Full text: Mrs. Dalloway

Not for herself. She felt only how Sally was being 
mauled already, maltreated; she felt his hostility; his 
jealousy; his determination to break into their com- 
panionship. All this she saw as one sees a landscape in 
a flash of lightning—and Sally (never had she admired 
her so much!) gallantly taking her way unvanquished. 
She laughed. She made old Joseph tell her the names 
of the stars, which he liked doing very seriously. She 
stood there : she listened. She heard the names of the 
“Oh this horror!” she said to herself, as if she had 
known all along that something would interrupt, would 
embitter her moment of happiness. 
Yet how much she owed Peter Walsh later. Always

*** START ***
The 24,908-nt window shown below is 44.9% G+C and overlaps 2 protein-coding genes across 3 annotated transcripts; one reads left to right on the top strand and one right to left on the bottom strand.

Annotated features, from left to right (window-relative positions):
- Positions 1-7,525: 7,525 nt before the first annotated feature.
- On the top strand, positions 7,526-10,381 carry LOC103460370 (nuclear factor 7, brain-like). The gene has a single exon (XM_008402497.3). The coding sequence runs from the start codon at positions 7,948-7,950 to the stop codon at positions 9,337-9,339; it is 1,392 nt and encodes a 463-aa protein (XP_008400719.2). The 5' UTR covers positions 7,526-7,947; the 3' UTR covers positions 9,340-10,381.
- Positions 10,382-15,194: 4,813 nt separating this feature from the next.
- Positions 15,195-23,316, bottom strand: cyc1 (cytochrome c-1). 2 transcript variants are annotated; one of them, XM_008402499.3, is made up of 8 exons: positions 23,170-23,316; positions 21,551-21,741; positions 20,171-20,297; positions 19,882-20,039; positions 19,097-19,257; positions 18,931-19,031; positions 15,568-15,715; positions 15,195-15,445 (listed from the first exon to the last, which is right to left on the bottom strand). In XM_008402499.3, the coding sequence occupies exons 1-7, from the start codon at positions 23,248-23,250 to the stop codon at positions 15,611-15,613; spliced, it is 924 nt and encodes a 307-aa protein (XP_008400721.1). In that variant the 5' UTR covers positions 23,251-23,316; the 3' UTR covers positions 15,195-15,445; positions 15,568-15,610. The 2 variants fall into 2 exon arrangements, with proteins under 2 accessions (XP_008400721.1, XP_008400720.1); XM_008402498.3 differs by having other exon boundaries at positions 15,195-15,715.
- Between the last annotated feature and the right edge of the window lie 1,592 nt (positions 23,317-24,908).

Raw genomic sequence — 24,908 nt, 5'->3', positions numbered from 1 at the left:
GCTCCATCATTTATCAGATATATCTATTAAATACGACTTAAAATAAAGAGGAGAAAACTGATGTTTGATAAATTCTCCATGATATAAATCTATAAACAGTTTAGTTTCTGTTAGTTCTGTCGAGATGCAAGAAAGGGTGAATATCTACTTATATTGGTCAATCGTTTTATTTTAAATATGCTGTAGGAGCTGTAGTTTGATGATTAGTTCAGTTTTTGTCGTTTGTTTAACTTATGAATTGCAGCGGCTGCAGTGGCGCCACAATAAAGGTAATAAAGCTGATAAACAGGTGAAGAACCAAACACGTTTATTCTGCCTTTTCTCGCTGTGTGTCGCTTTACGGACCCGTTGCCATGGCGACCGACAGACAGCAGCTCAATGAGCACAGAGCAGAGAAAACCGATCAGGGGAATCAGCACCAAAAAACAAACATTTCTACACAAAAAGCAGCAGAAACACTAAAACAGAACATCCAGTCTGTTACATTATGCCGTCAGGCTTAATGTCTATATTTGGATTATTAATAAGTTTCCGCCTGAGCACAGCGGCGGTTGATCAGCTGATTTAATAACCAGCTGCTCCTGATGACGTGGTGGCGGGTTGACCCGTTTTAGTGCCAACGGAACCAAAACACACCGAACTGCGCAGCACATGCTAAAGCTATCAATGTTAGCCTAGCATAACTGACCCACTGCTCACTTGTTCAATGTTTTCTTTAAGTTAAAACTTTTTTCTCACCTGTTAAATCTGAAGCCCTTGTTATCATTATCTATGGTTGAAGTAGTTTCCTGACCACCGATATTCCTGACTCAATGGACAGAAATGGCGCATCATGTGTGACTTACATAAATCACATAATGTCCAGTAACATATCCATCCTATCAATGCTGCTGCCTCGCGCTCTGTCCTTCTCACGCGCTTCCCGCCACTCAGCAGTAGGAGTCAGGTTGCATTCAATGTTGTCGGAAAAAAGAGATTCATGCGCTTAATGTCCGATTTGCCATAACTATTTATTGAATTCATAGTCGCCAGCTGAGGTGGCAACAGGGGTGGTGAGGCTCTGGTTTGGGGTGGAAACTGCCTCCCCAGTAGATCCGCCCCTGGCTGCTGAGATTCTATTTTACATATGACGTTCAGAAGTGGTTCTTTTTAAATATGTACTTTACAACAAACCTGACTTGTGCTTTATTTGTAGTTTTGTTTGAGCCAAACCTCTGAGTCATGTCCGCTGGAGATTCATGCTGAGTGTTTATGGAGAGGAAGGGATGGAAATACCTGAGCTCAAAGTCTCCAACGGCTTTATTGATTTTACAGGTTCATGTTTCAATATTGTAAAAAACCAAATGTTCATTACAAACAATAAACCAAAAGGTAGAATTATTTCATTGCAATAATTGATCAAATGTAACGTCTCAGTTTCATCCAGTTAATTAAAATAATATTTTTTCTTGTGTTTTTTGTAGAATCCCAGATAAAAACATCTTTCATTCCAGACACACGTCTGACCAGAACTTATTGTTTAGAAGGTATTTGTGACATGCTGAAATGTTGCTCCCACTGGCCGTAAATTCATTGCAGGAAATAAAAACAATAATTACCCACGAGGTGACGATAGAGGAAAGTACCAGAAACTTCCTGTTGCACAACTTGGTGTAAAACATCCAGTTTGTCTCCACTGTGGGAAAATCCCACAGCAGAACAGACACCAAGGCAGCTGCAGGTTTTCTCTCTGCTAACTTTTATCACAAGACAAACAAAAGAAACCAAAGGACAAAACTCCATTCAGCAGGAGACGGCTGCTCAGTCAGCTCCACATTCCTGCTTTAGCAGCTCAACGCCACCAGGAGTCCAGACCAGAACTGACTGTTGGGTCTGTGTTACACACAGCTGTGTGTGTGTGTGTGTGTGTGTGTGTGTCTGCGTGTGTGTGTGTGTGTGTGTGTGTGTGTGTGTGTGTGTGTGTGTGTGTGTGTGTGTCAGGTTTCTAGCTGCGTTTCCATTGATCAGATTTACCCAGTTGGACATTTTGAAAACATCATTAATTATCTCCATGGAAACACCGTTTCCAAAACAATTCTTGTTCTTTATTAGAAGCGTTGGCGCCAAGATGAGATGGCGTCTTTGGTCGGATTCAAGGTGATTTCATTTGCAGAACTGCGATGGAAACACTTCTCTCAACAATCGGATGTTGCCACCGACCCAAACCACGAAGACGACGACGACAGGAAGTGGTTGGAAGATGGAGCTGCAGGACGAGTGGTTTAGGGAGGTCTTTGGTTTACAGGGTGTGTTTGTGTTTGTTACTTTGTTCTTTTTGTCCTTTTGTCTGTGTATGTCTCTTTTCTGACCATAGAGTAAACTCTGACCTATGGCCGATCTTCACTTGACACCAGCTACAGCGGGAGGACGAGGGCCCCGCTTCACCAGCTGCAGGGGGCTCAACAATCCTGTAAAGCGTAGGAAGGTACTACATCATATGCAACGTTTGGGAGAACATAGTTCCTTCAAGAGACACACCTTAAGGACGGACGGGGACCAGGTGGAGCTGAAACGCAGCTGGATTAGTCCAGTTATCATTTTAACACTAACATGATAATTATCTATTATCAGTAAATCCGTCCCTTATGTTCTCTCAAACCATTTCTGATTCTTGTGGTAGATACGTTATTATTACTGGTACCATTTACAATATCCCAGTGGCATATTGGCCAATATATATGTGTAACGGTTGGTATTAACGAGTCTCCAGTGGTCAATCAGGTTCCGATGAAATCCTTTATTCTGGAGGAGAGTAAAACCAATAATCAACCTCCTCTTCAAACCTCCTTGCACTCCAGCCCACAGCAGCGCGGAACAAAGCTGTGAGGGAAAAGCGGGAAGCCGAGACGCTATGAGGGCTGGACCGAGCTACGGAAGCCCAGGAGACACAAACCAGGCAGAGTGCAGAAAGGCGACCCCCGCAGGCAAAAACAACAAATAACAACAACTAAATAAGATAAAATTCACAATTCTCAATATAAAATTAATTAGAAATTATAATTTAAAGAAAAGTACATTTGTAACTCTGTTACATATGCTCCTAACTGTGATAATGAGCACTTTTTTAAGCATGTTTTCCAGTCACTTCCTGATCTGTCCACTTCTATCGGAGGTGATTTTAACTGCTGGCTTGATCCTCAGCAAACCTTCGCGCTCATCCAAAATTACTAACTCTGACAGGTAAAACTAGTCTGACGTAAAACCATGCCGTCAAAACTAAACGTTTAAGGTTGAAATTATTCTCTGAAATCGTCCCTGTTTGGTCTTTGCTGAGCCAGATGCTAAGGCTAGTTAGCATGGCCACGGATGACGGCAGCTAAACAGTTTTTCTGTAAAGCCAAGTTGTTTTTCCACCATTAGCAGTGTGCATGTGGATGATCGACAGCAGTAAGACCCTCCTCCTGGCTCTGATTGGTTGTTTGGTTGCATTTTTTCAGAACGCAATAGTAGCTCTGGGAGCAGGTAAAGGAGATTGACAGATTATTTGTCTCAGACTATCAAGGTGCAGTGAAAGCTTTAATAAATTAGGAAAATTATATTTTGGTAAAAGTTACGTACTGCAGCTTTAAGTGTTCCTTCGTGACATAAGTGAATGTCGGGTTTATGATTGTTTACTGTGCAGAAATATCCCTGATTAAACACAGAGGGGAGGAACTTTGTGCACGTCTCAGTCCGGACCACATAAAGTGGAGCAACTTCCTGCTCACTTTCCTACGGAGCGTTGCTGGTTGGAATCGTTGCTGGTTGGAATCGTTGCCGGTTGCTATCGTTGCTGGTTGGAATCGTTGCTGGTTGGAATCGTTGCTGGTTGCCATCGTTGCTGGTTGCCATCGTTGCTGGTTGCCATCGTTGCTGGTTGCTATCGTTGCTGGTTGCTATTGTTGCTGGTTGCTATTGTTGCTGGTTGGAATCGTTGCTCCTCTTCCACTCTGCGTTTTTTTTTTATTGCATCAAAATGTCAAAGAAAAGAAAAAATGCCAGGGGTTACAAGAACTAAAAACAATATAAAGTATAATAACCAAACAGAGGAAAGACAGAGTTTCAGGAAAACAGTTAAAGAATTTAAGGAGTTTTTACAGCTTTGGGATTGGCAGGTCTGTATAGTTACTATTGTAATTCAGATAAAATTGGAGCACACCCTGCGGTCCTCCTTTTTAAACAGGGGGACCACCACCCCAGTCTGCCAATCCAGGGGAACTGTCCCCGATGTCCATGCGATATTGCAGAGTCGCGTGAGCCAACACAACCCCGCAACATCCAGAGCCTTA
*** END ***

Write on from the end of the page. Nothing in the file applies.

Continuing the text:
when she thought of him she thought of their quarrels 
for some reason—because she wanted his good opinion 
so much, perhaps. She owed him words: “senti- 
mental,” “civilised”; they started up every day of her 
life as if he guarded her. A book was sentimental; an 
attitude to life sentimental. ‘‘ Sentimental,” perhaps 
she was to be thinking of the past. What would he 
think, she wondered, when he came back? 
That she had grown older? Would he say that, or 
would she see him thinking when he came back, that 
she had grown older? It was true. Since her illness she 
had turned almost white. 
Laying her brooch on the table, she had a sudden 
spasm, as if, while she mused, the icy claws had had the 
chance to fix in her. She was not old yet. She had just 
broken into her fifty-second year. Months and months 
of it were still untouched. June, July, August! Each 
still remained almost whole, and, as if to catch the 
falling drop, Clarissa (crossing to the dressing-table) 
plunged into the very heart of the moment, transfixed 

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